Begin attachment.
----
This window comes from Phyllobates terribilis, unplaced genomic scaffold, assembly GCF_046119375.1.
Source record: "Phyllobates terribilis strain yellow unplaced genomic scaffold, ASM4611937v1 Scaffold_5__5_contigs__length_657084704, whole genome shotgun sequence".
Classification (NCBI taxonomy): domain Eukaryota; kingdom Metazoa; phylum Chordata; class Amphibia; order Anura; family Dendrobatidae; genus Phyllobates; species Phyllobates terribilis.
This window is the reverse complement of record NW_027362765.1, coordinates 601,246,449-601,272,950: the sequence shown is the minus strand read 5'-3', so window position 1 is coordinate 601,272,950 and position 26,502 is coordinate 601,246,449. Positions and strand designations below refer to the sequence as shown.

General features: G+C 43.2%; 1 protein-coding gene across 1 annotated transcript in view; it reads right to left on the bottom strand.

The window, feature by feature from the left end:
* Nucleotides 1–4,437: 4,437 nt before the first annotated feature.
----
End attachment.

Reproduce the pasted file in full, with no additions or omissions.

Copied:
This window comes from Phyllobates terribilis, unplaced genomic scaffold, assembly GCF_046119375.1.
Source record: "Phyllobates terribilis strain yellow unplaced genomic scaffold, ASM4611937v1 Scaffold_5__5_contigs__length_657084704, whole genome shotgun sequence".
Classification (NCBI taxonomy): domain Eukaryota; kingdom Metazoa; phylum Chordata; class Amphibia; order Anura; family Dendrobatidae; genus Phyllobates; species Phyllobates terribilis.
This window is the reverse complement of record NW_027362765.1, coordinates 601,246,449-601,272,950: the sequence shown is the minus strand read 5'-3', so window position 1 is coordinate 601,272,950 and position 26,502 is coordinate 601,246,449. Positions and strand designations below refer to the sequence as shown.

General features: G+C 43.2%; 1 protein-coding gene across 1 annotated transcript in view; it reads right to left on the bottom strand.

The window, feature by feature from the left end:
* Nucleotides 1–4,437: 4,437 nt before the first annotated feature.